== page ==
The time delay, τ1, is also dependent on the scanning position (x, y): τ1(x, y). When the thickness of the cell is known, the longitudinal sound velocity of the specimen is derived by measuring either the time delay τ12:


or the time delay τ2 from the following expressions:


The coupling medium’s density can be determined empirically with a microbalance at a given volume and temperature. Using the density of the coupling medium, denoted as ρw, and the ultrasonic velocity, denoted as cw, the acoustic impedance, Zw, of the coupling medium can be determined from Eq. (7) as follows [29]:


The ultrasound velocity of the coupling medium (e.g., cell culture medium, phosphate buffer solution) can be calculated based on the empirical formula given by Greenspan and Tschiegg [49] on the assumption that the viscoelastic properties of these media are close to the ones of distilled water at given temperatures.

If A0 is the amplitude of the signal reflected from the fluid/substrate interface, and A1 is the amplitude of the signal reflected from the fluid/cell interface, then the impedance of the cell is given by Eq. (8) [27]:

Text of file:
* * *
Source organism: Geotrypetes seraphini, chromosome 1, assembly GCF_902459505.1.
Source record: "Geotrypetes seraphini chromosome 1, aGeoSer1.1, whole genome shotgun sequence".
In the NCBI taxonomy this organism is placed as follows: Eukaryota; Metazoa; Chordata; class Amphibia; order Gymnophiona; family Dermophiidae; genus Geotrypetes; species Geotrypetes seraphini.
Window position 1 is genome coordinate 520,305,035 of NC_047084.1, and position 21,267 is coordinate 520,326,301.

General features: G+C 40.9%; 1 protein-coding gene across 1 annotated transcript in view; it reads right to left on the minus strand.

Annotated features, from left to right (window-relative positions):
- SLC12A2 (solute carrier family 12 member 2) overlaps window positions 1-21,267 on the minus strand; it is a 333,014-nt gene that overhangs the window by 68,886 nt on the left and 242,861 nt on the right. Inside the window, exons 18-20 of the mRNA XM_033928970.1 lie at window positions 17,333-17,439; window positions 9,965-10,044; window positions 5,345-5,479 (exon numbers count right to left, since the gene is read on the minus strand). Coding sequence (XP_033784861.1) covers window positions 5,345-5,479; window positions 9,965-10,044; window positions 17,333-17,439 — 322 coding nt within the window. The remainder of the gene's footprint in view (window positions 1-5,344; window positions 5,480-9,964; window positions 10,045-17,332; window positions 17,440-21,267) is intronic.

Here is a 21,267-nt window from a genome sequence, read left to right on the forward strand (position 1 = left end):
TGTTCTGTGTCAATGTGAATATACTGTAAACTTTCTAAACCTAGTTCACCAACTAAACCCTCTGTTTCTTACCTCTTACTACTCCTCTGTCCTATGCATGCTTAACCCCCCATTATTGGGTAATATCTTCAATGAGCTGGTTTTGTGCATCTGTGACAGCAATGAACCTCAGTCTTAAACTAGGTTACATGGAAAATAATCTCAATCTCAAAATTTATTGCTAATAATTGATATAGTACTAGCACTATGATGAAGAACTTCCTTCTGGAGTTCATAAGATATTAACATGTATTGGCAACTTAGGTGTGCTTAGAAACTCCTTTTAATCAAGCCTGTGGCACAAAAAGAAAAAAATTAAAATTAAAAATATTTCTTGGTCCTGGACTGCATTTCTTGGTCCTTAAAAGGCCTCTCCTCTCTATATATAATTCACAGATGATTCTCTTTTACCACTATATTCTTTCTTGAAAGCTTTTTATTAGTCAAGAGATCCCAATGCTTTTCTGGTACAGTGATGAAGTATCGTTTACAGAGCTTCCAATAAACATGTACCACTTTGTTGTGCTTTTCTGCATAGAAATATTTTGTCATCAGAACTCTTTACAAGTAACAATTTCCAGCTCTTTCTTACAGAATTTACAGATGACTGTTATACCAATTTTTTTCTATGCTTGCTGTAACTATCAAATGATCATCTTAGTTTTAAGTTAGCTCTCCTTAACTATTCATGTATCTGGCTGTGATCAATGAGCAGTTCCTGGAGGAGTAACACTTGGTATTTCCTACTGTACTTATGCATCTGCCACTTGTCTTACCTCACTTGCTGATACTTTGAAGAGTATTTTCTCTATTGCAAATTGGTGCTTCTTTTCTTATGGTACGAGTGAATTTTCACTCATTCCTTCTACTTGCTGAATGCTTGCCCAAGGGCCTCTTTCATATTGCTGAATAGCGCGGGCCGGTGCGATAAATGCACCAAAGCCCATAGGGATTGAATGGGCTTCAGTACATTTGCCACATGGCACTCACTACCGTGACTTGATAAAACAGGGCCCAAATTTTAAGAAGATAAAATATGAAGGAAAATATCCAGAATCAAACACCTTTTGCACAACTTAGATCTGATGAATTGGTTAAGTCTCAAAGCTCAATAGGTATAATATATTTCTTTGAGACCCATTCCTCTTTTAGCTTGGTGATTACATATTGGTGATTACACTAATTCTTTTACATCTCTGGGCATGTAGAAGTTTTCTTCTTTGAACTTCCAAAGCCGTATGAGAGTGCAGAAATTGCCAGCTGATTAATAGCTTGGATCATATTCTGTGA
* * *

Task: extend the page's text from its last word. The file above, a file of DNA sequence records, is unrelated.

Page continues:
Therefore, the local density of cells or tissue sections can be obtained using the expression for the ultrasonic velocity and the acoustic impedance given by Eqs. (7) and (8).

Finally, using A2 (amplitude of the interface echo) and A0 (amplitude of the reference echo), the attenuation coefficient of the sample in units of Nepers per unit length can be calculated as follows [27]:


where Zs is the acoustic impedance of the substrate.

The above analysis, yielding the local biomechanical properties, requires that the echo signals be adequately separated from one another in the time domain. However, if the signals cannot be resolved in the time domain then they can be alternatively expressed in the frequency domain by applying the Fourier transform [26]. From the frequency dependence of A2(f), the frequency dependence of the attenuation can be obtained directly from Eq. (9).

3.2. Theory of Time-resolved Acoustic Microscopy

A detailed discussion of the theory of signal formation in TRSAM is provided elsewhere [42, 50, 51]. The most convenient way to simulate the signal formation in TRSAM is to model a cell or tissue section with a thin liquid layer on a glass substrate. The output voltage of the acoustic lens can be expressed as a function of the lens at a given defocus z and the circular frequency ω [52] using the following analytical expression: